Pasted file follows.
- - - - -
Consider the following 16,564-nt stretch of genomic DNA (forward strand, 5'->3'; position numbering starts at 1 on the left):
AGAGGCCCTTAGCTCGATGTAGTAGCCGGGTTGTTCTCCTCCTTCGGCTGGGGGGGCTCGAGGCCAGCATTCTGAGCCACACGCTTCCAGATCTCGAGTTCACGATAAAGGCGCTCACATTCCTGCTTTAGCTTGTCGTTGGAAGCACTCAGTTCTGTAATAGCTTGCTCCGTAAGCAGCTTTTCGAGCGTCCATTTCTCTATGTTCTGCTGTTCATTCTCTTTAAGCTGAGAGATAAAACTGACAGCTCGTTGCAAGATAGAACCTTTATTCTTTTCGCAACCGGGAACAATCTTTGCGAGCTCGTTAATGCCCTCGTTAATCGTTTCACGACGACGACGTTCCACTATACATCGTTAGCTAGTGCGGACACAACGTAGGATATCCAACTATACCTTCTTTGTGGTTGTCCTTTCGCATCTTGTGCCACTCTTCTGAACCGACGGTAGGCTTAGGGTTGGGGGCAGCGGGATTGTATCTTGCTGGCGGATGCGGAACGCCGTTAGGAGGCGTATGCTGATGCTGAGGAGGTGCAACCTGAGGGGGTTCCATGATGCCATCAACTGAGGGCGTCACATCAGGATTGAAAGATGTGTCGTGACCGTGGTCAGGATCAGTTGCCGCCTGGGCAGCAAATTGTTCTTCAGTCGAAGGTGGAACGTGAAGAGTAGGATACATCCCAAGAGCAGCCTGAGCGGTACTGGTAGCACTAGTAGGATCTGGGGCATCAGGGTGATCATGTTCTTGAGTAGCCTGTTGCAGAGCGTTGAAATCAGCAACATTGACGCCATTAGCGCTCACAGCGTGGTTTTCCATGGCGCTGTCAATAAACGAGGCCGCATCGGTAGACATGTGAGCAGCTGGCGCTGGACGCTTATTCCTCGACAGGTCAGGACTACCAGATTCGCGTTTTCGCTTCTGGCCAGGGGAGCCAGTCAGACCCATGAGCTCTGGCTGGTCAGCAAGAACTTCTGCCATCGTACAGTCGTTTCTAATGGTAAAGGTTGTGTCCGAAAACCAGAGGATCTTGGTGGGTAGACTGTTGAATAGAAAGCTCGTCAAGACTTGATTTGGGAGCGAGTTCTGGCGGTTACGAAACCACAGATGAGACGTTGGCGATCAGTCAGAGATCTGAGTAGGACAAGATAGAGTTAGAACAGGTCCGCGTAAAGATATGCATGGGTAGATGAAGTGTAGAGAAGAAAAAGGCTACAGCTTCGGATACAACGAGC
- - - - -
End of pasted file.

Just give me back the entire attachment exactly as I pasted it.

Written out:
Consider the following 16,564-nt stretch of genomic DNA (forward strand, 5'->3'; position numbering starts at 1 on the left):
AGAGGCCCTTAGCTCGATGTAGTAGCCGGGTTGTTCTCCTCCTTCGGCTGGGGGGGCTCGAGGCCAGCATTCTGAGCCACACGCTTCCAGATCTCGAGTTCACGATAAAGGCGCTCACATTCCTGCTTTAGCTTGTCGTTGGAAGCACTCAGTTCTGTAATAGCTTGCTCCGTAAGCAGCTTTTCGAGCGTCCATTTCTCTATGTTCTGCTGTTCATTCTCTTTAAGCTGAGAGATAAAACTGACAGCTCGTTGCAAGATAGAACCTTTATTCTTTTCGCAACCGGGAACAATCTTTGCGAGCTCGTTAATGCCCTCGTTAATCGTTTCACGACGACGACGTTCCACTATACATCGTTAGCTAGTGCGGACACAACGTAGGATATCCAACTATACCTTCTTTGTGGTTGTCCTTTCGCATCTTGTGCCACTCTTCTGAACCGACGGTAGGCTTAGGGTTGGGGGCAGCGGGATTGTATCTTGCTGGCGGATGCGGAACGCCGTTAGGAGGCGTATGCTGATGCTGAGGAGGTGCAACCTGAGGGGGTTCCATGATGCCATCAACTGAGGGCGTCACATCAGGATTGAAAGATGTGTCGTGACCGTGGTCAGGATCAGTTGCCGCCTGGGCAGCAAATTGTTCTTCAGTCGAAGGTGGAACGTGAAGAGTAGGATACATCCCAAGAGCAGCCTGAGCGGTACTGGTAGCACTAGTAGGATCTGGGGCATCAGGGTGATCATGTTCTTGAGTAGCCTGTTGCAGAGCGTTGAAATCAGCAACATTGACGCCATTAGCGCTCACAGCGTGGTTTTCCATGGCGCTGTCAATAAACGAGGCCGCATCGGTAGACATGTGAGCAGCTGGCGCTGGACGCTTATTCCTCGACAGGTCAGGACTACCAGATTCGCGTTTTCGCTTCTGGCCAGGGGAGCCAGTCAGACCCATGAGCTCTGGCTGGTCAGCAAGAACTTCTGCCATCGTACAGTCGTTTCTAATGGTAAAGGTTGTGTCCGAAAACCAGAGGATCTTGGTGGGTAGACTGTTGAATAGAAAGCTCGTCAAGACTTGATTTGGGAGCGAGTTCTGGCGGTTACGAAACCACAGATGAGACGTTGGCGATCAGTCAGAGATCTGAGTAGGACAAGATAGAGTTAGAACAGGTCCGCGTAAAGATATGCATGGGTAGATGAAGTGTAGAGAAGAAAAAGGCTACAGCTTCGGATACAACGAGC